WAILUKU - The County Council voted unanimously Monday to fix the real property tax rates as it had last discussed them in April, but two members voted with reservations.
Council Member Sol Kaho'ohalahala said he would like to review the agricultural and conservation rates, which are both $5 per $1,000 on the current list.
That puts them on the same level as improved residential and apartment, the two categories where renters live.
Proposed rates range from $2.50 per $1,000 valuation for homeowner to $14 per $1,000 for time-share properties. However, the effective rate for homeowners is much less, considering the deduction that owner-occupants get on their assessed value.
The council met Monday to take public testimony on tax rates to be imposed in the next budget. No one showed up to comment on the fuel tax (from 0 for biodiesel to 16 cents per gallon for gasoline) or the vehicle weight tax (2.75 cents a pound for cars, trucks and noncommercial vehicles, 4 cents for the rest).
Four people testified on property taxes. Pat Borge objected to the difference between the rate for improved residential, $5, and commercialized residential, $4.
As a landlord, he said, he has a long-term tenant, and if the taxes are higher, he will "pass that on to my tenant."
"Most people are trying to save money to buy a house," he said, so raising taxes on renters just hurts them.
"I should open up my long-term rental" as a bed-and-breakfast, he said. That got Council Member Mike Molina's attention.
After the meeting, Molina said he wanted to revisit the rates for improved residential and commercialized residential to consider the issue of "equality." Monday's vote was on a resolution to set the rates. The ordinance now goes to first reading, where Molina and Kaho'ohalahala may bid to revise the list.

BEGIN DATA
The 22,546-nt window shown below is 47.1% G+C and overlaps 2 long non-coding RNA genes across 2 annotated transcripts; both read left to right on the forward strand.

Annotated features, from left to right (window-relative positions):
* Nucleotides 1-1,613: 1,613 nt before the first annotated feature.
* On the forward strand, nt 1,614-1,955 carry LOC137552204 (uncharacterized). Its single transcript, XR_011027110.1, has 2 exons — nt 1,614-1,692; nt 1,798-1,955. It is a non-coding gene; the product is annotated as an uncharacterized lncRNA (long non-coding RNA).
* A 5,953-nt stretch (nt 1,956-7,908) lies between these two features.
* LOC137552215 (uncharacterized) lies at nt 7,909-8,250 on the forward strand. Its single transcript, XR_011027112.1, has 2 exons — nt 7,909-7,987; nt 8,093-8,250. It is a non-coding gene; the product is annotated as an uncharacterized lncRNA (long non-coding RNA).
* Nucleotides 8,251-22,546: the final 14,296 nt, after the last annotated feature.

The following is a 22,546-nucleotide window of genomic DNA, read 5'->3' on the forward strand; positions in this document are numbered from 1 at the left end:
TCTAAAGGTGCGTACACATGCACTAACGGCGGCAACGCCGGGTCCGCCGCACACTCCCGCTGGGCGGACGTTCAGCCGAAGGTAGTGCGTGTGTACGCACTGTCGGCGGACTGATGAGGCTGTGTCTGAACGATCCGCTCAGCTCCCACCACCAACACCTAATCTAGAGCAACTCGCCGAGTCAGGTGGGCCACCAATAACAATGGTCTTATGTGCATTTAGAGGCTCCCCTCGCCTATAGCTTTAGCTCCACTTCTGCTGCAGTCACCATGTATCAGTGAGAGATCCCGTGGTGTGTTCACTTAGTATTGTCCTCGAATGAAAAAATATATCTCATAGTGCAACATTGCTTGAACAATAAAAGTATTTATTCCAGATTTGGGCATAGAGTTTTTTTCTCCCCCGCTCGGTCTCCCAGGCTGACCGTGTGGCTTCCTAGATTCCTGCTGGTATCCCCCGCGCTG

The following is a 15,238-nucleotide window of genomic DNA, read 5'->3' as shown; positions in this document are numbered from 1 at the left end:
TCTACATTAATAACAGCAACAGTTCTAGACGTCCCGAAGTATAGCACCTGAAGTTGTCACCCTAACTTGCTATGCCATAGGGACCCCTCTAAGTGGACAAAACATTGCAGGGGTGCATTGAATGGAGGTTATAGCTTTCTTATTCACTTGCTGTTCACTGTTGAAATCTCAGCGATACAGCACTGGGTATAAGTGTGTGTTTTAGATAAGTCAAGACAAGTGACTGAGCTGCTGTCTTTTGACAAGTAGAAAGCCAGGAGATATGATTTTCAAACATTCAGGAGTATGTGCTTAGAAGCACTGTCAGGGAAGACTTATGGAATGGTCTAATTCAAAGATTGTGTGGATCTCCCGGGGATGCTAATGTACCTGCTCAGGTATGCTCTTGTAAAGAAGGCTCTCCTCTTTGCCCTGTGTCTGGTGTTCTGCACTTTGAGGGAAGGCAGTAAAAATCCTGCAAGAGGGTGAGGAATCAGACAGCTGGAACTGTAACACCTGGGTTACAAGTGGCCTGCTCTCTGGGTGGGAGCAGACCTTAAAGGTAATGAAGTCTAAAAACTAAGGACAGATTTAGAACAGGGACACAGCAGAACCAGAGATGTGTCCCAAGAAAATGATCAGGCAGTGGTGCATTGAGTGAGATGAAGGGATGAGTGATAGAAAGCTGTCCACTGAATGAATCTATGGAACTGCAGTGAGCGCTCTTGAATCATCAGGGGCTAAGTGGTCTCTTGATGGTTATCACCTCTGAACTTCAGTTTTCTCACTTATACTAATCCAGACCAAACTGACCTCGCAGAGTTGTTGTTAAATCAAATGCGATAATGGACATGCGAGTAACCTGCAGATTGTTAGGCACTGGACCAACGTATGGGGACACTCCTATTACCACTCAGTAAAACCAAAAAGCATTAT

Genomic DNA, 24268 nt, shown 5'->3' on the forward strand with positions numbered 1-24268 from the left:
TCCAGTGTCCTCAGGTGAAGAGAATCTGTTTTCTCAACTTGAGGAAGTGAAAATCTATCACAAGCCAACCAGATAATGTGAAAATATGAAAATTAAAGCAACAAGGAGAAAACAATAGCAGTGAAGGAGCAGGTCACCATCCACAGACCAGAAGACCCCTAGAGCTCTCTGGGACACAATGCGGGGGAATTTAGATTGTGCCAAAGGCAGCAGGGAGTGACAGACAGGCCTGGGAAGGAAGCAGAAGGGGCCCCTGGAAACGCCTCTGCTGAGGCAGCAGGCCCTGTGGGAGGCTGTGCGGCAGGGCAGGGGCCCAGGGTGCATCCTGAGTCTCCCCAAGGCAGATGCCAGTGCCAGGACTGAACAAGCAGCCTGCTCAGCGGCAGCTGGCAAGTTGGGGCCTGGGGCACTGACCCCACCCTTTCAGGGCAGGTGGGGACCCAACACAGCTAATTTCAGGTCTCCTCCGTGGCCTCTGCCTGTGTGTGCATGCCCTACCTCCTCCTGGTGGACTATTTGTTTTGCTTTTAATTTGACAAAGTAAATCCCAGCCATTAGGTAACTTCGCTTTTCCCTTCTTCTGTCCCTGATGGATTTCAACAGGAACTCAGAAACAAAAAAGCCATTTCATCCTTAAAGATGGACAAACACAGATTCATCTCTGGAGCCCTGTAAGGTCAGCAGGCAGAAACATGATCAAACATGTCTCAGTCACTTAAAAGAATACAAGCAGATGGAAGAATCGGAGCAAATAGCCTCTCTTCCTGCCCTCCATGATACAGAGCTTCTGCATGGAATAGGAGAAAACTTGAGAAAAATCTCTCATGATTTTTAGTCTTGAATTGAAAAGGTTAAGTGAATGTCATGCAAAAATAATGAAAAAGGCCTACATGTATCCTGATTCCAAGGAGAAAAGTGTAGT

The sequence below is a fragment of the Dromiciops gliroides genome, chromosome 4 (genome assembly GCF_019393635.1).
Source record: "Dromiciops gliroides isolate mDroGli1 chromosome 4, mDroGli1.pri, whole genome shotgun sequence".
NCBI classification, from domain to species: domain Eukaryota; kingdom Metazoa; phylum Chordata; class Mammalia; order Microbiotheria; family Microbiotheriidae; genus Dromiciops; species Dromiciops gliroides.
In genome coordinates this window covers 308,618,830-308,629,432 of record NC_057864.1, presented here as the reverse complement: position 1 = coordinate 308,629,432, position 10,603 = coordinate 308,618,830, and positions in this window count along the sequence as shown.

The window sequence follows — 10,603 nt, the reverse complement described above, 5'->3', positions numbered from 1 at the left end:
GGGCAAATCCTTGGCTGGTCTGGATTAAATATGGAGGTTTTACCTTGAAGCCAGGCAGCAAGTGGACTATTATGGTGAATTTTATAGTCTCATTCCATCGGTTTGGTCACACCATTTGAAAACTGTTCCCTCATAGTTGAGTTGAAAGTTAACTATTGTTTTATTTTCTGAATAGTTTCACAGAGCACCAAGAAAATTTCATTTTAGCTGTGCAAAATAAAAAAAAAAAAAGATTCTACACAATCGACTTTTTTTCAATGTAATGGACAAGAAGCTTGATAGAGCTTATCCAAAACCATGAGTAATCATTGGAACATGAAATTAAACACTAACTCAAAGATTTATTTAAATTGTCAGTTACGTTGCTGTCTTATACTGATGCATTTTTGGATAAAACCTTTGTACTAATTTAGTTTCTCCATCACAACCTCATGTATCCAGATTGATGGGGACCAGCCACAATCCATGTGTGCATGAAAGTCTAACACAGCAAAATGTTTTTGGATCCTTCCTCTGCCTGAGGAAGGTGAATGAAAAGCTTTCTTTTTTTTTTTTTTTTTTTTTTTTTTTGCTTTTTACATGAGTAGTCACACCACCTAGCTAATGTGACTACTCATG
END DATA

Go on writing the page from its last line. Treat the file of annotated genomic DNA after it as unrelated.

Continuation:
Short-term rental landlords had complained that times are hard and a high real property tax rate could put them out of business.
Borge scoffed at that. First, he said, people living in five-bedroom houses in Maui Meadows "gotta be up there" in income.
"Let's be fair," he said. "The poor are gonna be poor, and the rich are gonna be richer."
He said people who choose to be part of the visitor industry should accept that there will be flush and slack times.
"I have been in tourism for 30 years," he said, running a livery stable and riding tour.
"When it's slow, it's slow. My horses gotta eat. I don't come running to you for feed for my horses. You understand that chance if you're going to be in the tourist business."
* Harry Eagar can be reached at email@example.com.